“Gray” Divorcees and Boomer Grandparents

o-GRAY-DIVORCEIn the New York Times, September 22, 2013, author Sam Roberts writes an article entitled, Divorce After 50 Grows More Common.  He says:

So much for “till death do us part.” For the first time, more Americans 50 and older are divorced than widowed, and the numbers are growing as baby boomers live longer. Sociologists call them gray divorcees.

 A half-century ago, only 2.8 percent of Americans older than 50 were divorced. By 2000, 11.8 percent were. In 2011, according to the Census Bureau’s American Community Survey, 15.4 percent were divorced and another 2.1 percent were separated. Some 13.5 percent were widowed.

 While divorce rates over all have stabilized and even inched downward, the divorce rate among people 50 and older has doubled since 1990, according to an analysis of census data by professors at Bowling Green State University in Bowling Green, Ohio, where Ms. Wingate now lives. That’s especially significant because half the married population is older than 50.

In 1990, 1 in 10 persons who divorced was 50 or older. By 2011, according to the census’s American Community Survey, more than 28 percent (more than 1 in 4) who said they divorced in the previous 12 months were 50 or older.

Researchers at Bowling Green warn that the rising divorce rate among older Americans has serious implications that go well beyond the couples themselves. Like widowhood, divorce can contribute to economic strain and poor health, placing a larger burden on children and, given shrinking family size, on institutional support from government and other sources.

 “It’s still true that in general the longer you are married, the lower your chance of divorce, but it’s sure no guarantee anymore,” said Stephanie Coontz, who teaches family history at Evergreen State College in Washington State.

 She attributes the trend to the higher rate of divorce among baby boomers and to the fact that many are in second or third marriages, making them statistically more prone to divorce. Still, she and others detect an increase in divorce among couples who have been married 25 years or more.

“I don’t necessarily think this will accelerate, but I don’t expect it to go down,” she said. “Staying together until death do us part is a bigger challenge than it used to be because we expect so much more of marriage than we did in the past, and we have so many more options when a marriage doesn’t live up to those expectations.

Why does the article not promote marriage counseling, even for Boomers!

This article is very informative for Boomer Grandmas.  However, NEVER gray divorcees.  I am a grandma who never intends to let my hair go gray.  It seems that twenty first century married women are more choosy and more apt to be the partner to seek change in marital status:

“The extension of the active, healthy life span is a big part of this,” Professor Coontz said. “If you are a healthy 65, you can expect another pretty healthy 20 years. So with the kids gone, it seems more burdensome to stay in a bad relationship, or even one that has grown stale.”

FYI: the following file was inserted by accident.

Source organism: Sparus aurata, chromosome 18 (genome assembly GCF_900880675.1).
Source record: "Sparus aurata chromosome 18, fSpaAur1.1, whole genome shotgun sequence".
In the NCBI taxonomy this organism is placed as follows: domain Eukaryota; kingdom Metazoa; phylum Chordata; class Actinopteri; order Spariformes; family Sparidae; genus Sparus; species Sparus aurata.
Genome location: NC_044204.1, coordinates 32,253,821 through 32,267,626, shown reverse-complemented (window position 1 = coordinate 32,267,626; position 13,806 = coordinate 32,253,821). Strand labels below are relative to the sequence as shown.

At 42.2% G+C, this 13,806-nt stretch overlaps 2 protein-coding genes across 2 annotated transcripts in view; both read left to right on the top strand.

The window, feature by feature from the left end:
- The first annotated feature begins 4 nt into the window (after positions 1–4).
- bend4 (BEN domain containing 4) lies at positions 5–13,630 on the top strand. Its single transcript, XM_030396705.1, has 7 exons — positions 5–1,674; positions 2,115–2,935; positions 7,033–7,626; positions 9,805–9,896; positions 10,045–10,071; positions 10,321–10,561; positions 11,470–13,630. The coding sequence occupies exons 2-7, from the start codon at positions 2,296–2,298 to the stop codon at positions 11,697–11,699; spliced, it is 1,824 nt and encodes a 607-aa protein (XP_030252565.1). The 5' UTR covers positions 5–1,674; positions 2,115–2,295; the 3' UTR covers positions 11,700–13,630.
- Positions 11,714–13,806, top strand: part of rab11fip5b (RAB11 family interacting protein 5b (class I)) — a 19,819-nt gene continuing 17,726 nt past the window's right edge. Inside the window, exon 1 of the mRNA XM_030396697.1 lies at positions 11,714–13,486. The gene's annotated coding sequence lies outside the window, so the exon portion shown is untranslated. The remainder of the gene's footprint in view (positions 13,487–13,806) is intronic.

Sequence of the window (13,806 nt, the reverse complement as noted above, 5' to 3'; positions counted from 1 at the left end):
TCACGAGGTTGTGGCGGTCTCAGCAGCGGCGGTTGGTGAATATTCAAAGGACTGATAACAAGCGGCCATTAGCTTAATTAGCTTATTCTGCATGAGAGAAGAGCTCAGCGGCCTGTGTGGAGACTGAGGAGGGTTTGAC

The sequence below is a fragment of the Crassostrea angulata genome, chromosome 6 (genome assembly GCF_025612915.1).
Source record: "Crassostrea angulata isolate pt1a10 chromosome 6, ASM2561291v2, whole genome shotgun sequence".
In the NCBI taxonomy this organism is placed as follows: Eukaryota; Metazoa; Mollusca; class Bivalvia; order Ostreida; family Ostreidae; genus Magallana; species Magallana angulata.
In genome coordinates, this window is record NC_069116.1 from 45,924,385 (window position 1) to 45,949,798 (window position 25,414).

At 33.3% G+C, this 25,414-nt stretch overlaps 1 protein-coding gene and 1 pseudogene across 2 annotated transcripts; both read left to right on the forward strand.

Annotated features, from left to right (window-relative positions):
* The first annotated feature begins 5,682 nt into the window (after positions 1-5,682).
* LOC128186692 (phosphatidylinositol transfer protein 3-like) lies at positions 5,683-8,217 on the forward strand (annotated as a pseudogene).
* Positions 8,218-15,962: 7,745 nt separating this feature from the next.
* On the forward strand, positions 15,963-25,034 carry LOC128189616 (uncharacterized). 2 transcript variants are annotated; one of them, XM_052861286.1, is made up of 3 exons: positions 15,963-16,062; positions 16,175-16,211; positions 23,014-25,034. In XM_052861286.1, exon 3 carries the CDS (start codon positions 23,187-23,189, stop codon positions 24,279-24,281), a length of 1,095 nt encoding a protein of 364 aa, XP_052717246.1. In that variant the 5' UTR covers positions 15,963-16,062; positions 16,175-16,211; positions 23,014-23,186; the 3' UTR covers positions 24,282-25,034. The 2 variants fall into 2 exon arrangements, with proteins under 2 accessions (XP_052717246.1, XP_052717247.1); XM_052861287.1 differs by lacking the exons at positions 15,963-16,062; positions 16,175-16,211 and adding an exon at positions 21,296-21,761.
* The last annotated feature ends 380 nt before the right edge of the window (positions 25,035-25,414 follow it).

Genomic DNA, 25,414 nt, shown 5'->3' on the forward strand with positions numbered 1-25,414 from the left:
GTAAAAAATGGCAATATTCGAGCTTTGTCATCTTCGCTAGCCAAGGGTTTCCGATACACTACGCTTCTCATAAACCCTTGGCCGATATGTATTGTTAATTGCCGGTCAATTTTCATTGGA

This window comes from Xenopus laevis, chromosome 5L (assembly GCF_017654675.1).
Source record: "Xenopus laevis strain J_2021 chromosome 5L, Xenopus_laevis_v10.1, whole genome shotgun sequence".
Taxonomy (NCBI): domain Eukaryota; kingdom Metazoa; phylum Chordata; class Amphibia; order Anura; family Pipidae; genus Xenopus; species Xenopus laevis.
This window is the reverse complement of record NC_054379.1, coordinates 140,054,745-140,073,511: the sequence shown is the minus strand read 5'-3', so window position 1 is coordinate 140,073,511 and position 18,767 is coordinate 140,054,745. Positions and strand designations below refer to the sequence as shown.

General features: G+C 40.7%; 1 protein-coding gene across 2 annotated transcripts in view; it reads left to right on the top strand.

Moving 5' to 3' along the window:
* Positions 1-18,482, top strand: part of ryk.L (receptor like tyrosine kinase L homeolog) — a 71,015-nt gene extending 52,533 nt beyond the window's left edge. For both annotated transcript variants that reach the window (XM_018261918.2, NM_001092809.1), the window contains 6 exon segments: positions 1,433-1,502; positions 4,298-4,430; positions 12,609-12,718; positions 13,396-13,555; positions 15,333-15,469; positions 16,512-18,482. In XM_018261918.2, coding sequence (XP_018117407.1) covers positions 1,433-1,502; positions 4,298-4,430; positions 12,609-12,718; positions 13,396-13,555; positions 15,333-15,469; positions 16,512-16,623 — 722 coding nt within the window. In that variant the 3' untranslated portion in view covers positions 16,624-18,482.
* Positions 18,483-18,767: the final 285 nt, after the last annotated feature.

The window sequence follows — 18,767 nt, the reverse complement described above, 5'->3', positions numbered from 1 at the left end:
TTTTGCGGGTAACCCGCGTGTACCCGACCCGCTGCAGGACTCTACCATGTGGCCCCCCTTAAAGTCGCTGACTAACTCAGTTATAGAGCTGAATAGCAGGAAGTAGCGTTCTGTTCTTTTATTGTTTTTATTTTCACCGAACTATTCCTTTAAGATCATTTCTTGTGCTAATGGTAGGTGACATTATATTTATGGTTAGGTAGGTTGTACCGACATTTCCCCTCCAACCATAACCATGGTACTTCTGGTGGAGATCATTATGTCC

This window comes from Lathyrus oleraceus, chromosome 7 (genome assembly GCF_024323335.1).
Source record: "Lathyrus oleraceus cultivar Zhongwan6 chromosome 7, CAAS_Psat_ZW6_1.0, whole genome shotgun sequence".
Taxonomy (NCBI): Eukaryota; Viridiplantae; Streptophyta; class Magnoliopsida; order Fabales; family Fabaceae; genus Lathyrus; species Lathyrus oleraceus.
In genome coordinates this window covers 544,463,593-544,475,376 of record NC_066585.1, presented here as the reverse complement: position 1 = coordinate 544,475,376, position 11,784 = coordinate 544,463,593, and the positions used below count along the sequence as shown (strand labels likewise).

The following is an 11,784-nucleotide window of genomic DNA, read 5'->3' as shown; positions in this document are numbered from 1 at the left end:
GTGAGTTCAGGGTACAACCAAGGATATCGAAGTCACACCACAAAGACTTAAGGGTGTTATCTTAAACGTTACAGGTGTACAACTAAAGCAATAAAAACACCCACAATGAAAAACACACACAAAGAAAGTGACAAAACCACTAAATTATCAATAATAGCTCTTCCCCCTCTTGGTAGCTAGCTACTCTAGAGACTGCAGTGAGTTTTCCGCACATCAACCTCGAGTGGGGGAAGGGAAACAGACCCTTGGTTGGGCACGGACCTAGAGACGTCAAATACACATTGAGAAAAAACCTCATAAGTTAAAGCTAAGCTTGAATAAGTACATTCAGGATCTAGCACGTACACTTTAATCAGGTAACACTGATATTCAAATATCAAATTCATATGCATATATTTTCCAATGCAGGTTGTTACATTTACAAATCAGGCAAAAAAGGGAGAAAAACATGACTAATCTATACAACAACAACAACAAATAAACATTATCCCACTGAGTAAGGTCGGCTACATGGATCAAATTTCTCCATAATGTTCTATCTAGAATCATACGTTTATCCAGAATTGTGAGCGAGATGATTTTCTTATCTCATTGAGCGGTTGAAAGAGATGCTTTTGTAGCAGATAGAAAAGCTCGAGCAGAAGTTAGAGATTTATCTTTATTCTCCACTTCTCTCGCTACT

Most divorces among older couples, as in younger ones, are initiated by women.

 “Women have long been more sensitive to – or less tolerant of – a mediocre relationship than men,” Professor Coontz said, “and so another big factor is that with their increased work experience and greater sense of their own possibilities, they are less willing to just `wait it out.’

 “We expect to find equality, intimacy, friendship, fun, and even passion right into what people used to see as the `twilight years,’ ” she added.

 “Twilight Years” is so last generation.  We are “Forever Young.”

So what do the experts say is the cause of “the gray revolution,” a title given to this societal phenomena by two sociologists at Bowling Green, according to Mr. Roberts:

Robert D. Gould, a New York trial lawyer who handles matrimonial cases and himself was divorced when he was over 50, said: “A lot of marriages died a long time ago, but because of the shame involved, in a family people often stuck together for the children. Now the children are grown up. Viagra is another reason – men are able to satisfy younger women. And people are living longer and they can get out and still have a life.”

 In a recent study of census data, Prof. Susan L Brown and Prof. I-Fen Lin attribute the trend to several factors, including societal acceptance of divorce and the increased economic autonomy of women. “Finally,” they write, “lengthening life expectancies decrease the likelihood that marriages will end through death and increase the length of exposure to the risk of divorce.”

 The professors found that divorce is more likely among older couples who have less education, who are African-American or Hispanic and who have been married for fewer than 10 years. Nonetheless, they say that if the rate remains constant, “we project a 25 percent increase in the number of people that will experience divorce” two decades from now among Americans 50 and older.

Now this is Grandma’s view on this “gray revolution.”  Societal changes impacting on this issue are even greater than listed above.

Consider the societal phenomena of 50% of our adult population living alone and happy with that choice.  So many times we forget that one feel alone in a bad marriage and happier living alone.  However, the grass is not always greener.  This Grandma has seen people get divorced, just to get remarried to a new spouse who could be the clone of the first who caused them to be unhappy.